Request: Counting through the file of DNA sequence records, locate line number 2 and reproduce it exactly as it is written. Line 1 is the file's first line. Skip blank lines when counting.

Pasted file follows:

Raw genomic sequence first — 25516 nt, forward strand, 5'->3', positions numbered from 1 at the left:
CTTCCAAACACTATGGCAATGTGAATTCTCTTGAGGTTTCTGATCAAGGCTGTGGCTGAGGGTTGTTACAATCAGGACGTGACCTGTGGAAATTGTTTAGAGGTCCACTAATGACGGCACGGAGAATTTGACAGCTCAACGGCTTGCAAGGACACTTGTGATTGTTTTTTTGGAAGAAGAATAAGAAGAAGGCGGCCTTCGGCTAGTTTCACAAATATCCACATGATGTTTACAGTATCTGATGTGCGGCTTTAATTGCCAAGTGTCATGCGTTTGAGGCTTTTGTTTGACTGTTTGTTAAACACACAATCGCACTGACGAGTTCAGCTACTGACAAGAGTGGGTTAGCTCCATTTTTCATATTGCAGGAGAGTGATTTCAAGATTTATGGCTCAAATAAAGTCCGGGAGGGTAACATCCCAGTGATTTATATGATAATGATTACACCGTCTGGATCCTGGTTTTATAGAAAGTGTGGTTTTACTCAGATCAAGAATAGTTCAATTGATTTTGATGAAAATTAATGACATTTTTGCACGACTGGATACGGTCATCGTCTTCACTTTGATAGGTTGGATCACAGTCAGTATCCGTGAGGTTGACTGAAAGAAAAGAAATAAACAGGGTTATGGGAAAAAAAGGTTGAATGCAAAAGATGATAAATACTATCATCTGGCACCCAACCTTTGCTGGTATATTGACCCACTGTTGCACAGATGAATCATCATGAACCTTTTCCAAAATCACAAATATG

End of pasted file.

CTTCCAAACACTATGGCAATGTGAATTCTCTTGAGGTTTCTGATCAAGGCTGTGGCTGAGGGTTGTTACAATCAGGACGTGACCTGTGGAAATTGTTTAGAGGTCCACTAATGACGGCACGGAGAATTTGACAGCTCAACGGCTTGCAAGGACACTTGTGATTGTTTTTTTGGAAGAAGAATAAGAAGAAGGCGGCCTTCGGCTAGTTTCACAAATATCCACATGATGTTTACAGTATCTGATGTGCGGCTTTAATTGCCAAGTGTCATGCGTTTGAGGCTTTTGTTTGACTGTTTGTTAAACACACAATCGCACTGACGAGTTCAGCTACTGACAAGAGTGGGTTAGCTCCATTTTTCATATTGCAGGAGAGTGATTTCAAGATTTATGGCTCAAATAAAGTCCGGGAGGGTAACATCCCAGTGATTTATATGATAATGATTACACCGTCTGGATCCTGGTTTTATAGAAAGTGTGGTTTTACTCAGATCAAGAATAGTTCAATTGATTTTGATGAAAATTAATGACATTTTTGCACGACTGGATACGGTCATCGTCTTCACTTTGATAGGTTGGATCACAGTCAGTATCCGTGAGGTTGACTGAAAGAAAAGAAATAAACAGGGTTATGGGAAAAAAAGGTTGAATGCAAAAGATGATAAATACTATCATCTGGCACCCAACCTTTGCTGGTATATTGACCCACTGTTGCACAGATGAATCATCATGAACCTTTTCCAAAATCACAAATATG